Following the World Bank loan in 1991, tenders were floated in 1992 August, for 12 medium sized and 31 small sized oil fields. This included the Mukta-Panna oil fields which had already been developed by ONGC and was producing oil. This, though the Ministry of Petroleum had earlier clarified that the oil fields that were already developed would not be hawked to the private sector. It must be noted that the major cost in the oil industry is in finding oil and not developing it. Oil exploration is uncertain business and needs huge amount of capital as most test drilling does not produce a strike. The global oil majors have never shown any interest in oil exploration in the country: they have enough reserves in their oil fields in other countries for them not to invest money in exploring India. ONGC thus was formed in 60’s, at that time with Rumanian and Russian help to develop Indian capabilities and find oil so as to conserve scarce foreign exchange. Whenever India has tried to involve major oil companies, their interest has been only in those areas that ONGC has already explored and struck oil. Thus Bombay High and in oil fields such as Mukta-Panna, where there are known reserves and therefore no risk is involved are areas they have shown repeated interest.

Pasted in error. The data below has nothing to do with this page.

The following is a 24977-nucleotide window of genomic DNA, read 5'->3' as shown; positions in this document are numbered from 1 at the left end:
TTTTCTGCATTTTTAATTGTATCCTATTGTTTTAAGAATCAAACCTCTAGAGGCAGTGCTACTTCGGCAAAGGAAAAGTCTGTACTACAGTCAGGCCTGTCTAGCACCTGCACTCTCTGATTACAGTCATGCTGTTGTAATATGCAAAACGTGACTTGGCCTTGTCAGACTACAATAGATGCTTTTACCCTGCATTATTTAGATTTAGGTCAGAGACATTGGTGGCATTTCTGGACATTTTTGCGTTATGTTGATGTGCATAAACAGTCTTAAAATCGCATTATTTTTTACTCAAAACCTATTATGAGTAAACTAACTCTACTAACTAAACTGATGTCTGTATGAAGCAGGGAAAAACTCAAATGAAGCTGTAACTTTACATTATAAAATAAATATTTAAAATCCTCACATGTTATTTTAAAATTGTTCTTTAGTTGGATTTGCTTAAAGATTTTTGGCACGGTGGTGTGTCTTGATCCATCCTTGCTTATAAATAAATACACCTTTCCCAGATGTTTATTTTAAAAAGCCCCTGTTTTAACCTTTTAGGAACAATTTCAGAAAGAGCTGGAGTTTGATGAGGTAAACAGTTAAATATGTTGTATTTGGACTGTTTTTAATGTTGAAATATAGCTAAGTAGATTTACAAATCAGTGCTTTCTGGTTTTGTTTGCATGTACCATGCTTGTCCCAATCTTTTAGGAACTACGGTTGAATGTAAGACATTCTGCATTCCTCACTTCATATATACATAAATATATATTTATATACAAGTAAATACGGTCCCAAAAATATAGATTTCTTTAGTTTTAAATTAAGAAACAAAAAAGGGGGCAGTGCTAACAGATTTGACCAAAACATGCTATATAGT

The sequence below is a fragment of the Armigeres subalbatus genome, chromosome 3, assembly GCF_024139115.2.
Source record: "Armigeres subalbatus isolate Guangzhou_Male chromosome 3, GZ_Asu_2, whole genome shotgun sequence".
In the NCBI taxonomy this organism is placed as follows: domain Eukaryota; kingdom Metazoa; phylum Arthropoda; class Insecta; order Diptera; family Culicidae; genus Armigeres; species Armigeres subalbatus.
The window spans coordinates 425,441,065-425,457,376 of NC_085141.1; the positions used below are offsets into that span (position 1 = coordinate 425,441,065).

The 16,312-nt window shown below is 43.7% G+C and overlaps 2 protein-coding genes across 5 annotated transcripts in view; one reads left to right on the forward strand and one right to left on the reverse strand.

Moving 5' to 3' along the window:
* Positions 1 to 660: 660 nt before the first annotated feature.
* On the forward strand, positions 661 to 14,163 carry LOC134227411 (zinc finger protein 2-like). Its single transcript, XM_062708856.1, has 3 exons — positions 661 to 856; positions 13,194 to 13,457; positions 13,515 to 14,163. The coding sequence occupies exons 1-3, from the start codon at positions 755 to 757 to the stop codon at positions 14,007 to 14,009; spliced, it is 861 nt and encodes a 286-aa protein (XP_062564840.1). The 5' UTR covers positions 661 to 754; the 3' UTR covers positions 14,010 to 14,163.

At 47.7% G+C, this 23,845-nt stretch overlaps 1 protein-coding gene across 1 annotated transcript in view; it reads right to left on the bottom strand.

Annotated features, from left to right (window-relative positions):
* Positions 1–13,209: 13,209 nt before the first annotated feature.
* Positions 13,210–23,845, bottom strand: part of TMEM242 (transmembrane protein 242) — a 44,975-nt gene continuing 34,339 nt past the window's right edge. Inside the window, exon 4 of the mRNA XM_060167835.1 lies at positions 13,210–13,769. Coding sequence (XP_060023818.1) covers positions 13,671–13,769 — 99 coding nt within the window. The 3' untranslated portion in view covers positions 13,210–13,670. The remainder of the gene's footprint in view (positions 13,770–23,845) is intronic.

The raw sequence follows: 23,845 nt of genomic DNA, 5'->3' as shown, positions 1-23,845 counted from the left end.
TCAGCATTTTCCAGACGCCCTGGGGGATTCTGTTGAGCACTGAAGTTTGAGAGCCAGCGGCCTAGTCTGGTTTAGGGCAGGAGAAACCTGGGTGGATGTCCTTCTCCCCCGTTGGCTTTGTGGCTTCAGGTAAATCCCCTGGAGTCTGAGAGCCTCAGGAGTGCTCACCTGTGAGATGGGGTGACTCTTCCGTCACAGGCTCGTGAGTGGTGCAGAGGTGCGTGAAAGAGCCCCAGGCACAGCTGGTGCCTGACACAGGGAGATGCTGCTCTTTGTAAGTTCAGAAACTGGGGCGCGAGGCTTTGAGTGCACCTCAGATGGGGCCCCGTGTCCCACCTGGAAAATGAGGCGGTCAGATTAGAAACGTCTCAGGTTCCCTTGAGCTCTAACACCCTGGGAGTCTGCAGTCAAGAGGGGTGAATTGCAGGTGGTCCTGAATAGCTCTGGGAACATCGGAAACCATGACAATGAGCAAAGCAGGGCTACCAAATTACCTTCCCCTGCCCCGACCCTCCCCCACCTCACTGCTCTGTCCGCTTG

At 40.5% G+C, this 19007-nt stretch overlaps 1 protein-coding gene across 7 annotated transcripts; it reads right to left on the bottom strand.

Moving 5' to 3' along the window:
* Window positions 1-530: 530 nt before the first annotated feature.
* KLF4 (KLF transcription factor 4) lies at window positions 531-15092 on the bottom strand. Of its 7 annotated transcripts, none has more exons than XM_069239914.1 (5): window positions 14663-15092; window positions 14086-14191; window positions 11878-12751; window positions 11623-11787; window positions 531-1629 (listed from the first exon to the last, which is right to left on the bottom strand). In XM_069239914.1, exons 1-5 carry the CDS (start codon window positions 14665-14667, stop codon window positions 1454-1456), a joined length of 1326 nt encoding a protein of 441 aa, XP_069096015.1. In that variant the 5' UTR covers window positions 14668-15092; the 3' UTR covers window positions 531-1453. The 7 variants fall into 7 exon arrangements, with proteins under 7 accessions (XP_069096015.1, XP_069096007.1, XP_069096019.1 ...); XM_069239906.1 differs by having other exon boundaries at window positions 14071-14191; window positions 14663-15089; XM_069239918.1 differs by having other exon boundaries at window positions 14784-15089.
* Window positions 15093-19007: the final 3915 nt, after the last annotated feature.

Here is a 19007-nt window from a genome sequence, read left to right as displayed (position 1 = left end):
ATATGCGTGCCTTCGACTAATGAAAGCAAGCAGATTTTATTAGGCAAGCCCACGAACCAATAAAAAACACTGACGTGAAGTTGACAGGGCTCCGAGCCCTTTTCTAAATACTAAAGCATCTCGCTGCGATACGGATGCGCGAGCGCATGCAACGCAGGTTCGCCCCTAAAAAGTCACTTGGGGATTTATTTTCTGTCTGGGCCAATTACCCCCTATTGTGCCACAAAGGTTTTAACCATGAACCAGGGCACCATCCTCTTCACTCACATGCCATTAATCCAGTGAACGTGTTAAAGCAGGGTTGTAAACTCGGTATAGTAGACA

The bids received and the evaluation done for Mukta-Panna as pointed out by CAG, was full of holes. Thus, the Enron-Reliance bid was “received” three months after the last date which was unilaterally extended by the Ministry of Petroleum on the day that the bid was being received. No evaluation criteria was laid down in the tender: exactly the same as in the Telecom tender for privatisation floated by Sukh Ram. The scenario is by now familiar: first decide to hand over developed and prime public assets, then vitiate the tendering process and last evaluate using a completely flexible “criteria” based on who you want to favour.
That favour was shown to the Enron-Reliance combine is clear. The corroborative evidence is now available from the Jharkhand Mukti Morcha bribery case. It has now been recorded as evidence that Rs. 4 crore was paid by Reliance industries to Satish Sharma, the then Petroleum Minister, which was subsequently used to bribe MPs. Of course, given the size of the contract, this was only the tip of the iceberg: the actual amounts must have been much bigger.